Brandi Jo Nyberg
We begin by walking on a gravel road. This road will eventually lead to a smaller trail, which goes to the top of Seneca Rocks, West Virginia. We don’t continue down this gravel road, leading to the most traveled path; that would be too easy of a hike, and instead we take a detour. Our detour takes us to an area where I must do what I call “crab climbing”.
Crab climbing: it’s not rock climbing, but it’s not hiking either. It’s somewhere in between, a blending of the two. The terrain we commence crossing is just steep enough and rocky enough where I need to crab climb, using all four of my limbs, resembling a crustacean more than a human. Dale, my husband, doesn’t crab climb. Dale never crab climbs. He leaps upward easily, jumping, as if he were a mountain lion. Dale must have been a mountain lion in a past life – there is no other explanation.
After our upward journey has lasted for close to an hour, I begin to worry. “Dale, this is not the trail. What if we don’t end up finding the trail again and then we have to climb down all this way? I can’t do that. It’s too steep.”
I should know better by now, though. With Dale, a hike is almost never on the beaten path and is almost never easy. But he is patient (and pushy) with me. I worry and self-doubt, but I am always able to do like he says, and we always end up where we need to be. Dale will push me when I think I can’t and show me that in reality, yes, I can, and somewhat easily.
He looks down at me from above, farther up the rocky terrain than I, and says, “Brandi, stop worrying.” He says nothing else. Does he know where we are going? I don’t know, I only hope.
Up, up, and up. Crab climbing away behind my mountain lion of a husband. When crab climbing, I begin to know the rocks, the lichens, the mosses, and insects. These features distract me, and I forget that I am rising higher and higher in elevation. Eventually, I stop to look up and find myself in shock. SHIT. I need to go back to my crab position, immediately! We are high enough and steep enough to make me to feel uncomfortable. I resume my crab climbing, hugging the rocks closer than before, morphing into what looks like a starfish.
Eventually we reach a place where we can go no farther without proper climbing gear. Together, we sit on a large rock outcropping, and survey the scene. Sweating, I tell him, “I am not climbing the same way back down.”
Dale smiles and replies, “You don’t have to.” Then, he gets up, and starts heading towards a clump of rhododendron (West Virginia’s state flower) that have managed to get rooted among these rocks. I follow.
After bush-wacking our way through a thick rhododendron forest, we emerge on a goat trail along the edge of Seneca Rock’s large face. The rock is cool to the touch and comforting. I am glad to walk parallel to it and not up it. After ten or fifteen minutes, we come upon the designated trail to reach the top of Seneca. Of course! I should have known. Dale is a mountain lion, but I also think he has an internal compass that functions similar to those of migratory birds. Honestly, it’s amazing. How does he do it? I will never be sure, but I am always grateful for this strange ability of his. As for myself, I lose my sense of direction easily. Usually, when walking, I keep my eyes down, studying all that’s beneath my feet. Then I look up, and realize that I have no idea from which direction I was walking.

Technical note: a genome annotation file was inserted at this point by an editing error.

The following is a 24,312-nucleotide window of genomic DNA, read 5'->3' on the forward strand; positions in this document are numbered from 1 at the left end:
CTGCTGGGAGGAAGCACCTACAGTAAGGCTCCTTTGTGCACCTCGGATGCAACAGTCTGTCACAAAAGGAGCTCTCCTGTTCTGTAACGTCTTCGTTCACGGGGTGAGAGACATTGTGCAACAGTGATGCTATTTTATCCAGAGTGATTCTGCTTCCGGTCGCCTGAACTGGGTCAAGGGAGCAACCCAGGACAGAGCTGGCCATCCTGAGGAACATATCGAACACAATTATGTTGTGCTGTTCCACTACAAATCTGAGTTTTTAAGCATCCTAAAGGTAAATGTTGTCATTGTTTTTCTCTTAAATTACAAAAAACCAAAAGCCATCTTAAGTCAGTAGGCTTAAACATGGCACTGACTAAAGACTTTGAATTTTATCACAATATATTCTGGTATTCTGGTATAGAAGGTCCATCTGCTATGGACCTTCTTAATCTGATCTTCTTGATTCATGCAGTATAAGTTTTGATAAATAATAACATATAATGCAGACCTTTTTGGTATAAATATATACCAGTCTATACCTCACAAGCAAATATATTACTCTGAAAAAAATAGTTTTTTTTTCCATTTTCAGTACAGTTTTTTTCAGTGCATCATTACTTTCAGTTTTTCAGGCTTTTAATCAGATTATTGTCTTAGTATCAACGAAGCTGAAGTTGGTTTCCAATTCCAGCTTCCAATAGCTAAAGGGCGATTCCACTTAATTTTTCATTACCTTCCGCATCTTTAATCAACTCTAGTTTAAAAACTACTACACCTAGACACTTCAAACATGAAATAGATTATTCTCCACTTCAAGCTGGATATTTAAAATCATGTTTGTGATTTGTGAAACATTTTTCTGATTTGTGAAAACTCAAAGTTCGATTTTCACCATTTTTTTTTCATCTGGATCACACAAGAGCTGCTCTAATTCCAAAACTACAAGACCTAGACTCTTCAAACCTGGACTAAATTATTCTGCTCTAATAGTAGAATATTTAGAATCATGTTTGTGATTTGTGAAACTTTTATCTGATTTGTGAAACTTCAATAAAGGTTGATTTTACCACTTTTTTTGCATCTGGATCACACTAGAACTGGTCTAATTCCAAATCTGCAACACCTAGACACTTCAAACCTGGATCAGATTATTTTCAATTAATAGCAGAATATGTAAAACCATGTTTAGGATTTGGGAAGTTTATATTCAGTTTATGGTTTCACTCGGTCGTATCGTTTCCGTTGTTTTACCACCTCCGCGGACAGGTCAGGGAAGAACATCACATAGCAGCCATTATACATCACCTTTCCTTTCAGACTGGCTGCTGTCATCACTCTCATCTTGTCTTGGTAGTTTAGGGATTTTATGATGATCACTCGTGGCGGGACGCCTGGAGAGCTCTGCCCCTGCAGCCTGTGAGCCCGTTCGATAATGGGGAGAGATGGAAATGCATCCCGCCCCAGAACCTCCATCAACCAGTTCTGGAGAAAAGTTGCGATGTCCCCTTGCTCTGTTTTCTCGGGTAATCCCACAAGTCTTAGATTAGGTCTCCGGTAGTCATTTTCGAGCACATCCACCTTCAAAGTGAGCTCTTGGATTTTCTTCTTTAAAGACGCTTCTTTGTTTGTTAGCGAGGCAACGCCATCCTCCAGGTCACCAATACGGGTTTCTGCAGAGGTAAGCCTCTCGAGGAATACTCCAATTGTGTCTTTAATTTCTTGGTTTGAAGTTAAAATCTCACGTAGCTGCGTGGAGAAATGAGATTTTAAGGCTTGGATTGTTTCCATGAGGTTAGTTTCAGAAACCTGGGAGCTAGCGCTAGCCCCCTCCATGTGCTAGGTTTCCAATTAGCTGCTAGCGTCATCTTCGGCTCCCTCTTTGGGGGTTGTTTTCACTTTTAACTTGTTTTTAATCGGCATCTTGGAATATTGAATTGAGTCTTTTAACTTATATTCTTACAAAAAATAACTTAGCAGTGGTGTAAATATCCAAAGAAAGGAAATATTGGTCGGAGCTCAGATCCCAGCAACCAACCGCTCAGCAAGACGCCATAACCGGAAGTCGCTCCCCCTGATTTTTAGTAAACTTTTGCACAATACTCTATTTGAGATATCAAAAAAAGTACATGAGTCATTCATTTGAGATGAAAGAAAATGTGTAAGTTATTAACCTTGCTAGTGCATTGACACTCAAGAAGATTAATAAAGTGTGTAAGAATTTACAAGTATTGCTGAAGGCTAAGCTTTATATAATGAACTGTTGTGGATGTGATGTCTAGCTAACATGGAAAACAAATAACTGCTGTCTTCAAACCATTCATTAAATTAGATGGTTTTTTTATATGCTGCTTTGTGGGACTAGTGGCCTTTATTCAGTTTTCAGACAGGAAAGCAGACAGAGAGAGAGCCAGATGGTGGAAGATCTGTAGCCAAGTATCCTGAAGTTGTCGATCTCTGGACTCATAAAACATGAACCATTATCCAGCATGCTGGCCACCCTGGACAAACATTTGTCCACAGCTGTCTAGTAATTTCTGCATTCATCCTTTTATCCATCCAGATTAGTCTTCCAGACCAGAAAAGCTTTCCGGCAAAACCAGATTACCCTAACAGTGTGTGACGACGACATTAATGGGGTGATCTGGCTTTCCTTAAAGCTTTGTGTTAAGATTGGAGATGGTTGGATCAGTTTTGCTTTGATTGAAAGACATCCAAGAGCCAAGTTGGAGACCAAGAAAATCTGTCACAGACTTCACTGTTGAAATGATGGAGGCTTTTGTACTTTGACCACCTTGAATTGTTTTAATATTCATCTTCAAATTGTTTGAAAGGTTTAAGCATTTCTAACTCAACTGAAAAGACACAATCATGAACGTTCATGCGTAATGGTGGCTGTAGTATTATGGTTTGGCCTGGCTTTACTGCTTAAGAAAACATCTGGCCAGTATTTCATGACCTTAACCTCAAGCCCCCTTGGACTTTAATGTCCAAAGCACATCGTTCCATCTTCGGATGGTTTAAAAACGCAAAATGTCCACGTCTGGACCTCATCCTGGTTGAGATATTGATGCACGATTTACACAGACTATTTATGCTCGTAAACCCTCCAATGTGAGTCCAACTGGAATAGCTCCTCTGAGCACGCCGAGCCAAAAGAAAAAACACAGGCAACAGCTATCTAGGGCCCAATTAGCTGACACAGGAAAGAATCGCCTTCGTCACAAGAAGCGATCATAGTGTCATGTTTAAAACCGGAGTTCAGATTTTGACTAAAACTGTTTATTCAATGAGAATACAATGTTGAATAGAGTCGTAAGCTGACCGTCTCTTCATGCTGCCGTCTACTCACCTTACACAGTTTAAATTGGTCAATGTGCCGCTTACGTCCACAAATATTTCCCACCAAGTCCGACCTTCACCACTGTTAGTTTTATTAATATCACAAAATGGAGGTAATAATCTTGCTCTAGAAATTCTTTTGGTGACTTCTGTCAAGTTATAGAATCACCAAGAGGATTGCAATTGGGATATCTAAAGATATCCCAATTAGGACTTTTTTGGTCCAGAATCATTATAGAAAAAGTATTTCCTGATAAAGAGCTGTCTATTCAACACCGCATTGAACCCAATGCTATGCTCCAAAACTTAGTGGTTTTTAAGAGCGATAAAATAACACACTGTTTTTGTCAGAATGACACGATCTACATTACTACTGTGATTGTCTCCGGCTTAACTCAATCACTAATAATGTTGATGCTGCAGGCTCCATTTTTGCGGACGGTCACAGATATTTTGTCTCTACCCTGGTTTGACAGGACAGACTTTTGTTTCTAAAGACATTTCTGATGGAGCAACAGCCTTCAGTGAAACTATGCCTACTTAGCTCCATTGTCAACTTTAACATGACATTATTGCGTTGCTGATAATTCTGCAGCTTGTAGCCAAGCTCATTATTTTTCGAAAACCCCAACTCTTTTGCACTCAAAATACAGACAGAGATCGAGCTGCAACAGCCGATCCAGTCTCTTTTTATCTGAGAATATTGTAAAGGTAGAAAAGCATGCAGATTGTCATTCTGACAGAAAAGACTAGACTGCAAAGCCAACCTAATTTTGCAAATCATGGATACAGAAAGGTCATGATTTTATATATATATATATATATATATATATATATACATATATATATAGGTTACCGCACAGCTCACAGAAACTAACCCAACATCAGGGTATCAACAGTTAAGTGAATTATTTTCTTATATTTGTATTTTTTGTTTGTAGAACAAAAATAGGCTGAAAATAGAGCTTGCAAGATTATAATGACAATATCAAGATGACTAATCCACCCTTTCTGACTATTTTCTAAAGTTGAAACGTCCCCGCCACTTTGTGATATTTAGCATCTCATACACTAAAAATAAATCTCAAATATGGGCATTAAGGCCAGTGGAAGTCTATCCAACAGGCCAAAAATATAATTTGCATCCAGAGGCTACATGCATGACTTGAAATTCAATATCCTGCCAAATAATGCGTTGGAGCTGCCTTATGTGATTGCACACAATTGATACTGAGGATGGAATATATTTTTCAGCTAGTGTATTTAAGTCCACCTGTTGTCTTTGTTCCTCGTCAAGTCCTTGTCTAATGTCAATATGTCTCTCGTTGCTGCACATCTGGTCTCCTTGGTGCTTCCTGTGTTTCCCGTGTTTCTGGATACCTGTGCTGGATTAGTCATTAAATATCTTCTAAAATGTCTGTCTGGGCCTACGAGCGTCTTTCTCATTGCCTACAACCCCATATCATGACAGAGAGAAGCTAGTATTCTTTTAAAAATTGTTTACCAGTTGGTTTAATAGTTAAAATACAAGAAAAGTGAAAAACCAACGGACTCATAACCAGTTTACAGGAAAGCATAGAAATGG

We stroll leisurely up the rest of the smoothly graded trail to the top of Seneca. Or, at least it feels leisurely compared to crab climbing up the rock for two hours. When we near the “top”, there is a wooden overlook. Beyond that, a sign that basically pleads, “DON’T GO UP ANY FARTHER. IT IS NOT WORK THE RISK. PEOPLE DIE.” Naturally, Dale must climb to the actual top, past the overlook where we now stand.
At first, I refuse. Dale begins climbing up and coaxes me to do the same. “Brandi, this is easy. Especially how cautious you are, you’re not falling anywhere. Come up here. That sign is for out of shape people who don’t know what they’re doing.” We banter back and forth for a few minutes.
Okay, okay, okay. I crab climb up, and yes, it is easy. The view is spectacular. We sit and admire the land. Those beautiful West Virginia mountains that I love so much. Oldest mountains in the world, wise beyond belief. Where my roots are planted deep, but my heart will never allow me to stay.
After climbing around among the rocks, sitting together, talking, and resting, we begin to descend, but on the designated trail. We are both happy to use the trail because by now we are tired. Plus, we are headed to see my Uncle Jimmy, and time is of the essence.
Seneca ROCKS. Especially when you’re hiking comrade is part mountain lion with migratory bird capabilities.
Author’s Statement on Beauty
For me, beauty is a flash flood in the desert. The blooming of fireweed and arctic lupine. Beauty is turquoise, milky glacial waters rushing past alpenglow mountains. A vulture soaring in a cloudless blue sky. A sun-bleached bone resting in the sand. The way wind whispers through the trees. The smell of dark earth after rain. Beauty exists within the small moments of solitude I am granted in nature.
Brandi Jo Nyberg has spent the past several years wandering from place to place. She is a whitewater enthusiast, and spends her summers raft guiding on various rivers. In the winter, she hovers over her 1941 Royal Arrow Typewriter. Brandi Jo currently lives in Fairbanks, Alaska where she is pursuing an MFA in Creative Nonfiction and teaching at the University of Alaska. Some of her work has previously been published in American Whitewater, a nonprofit organization and magazine devoted to river conservation.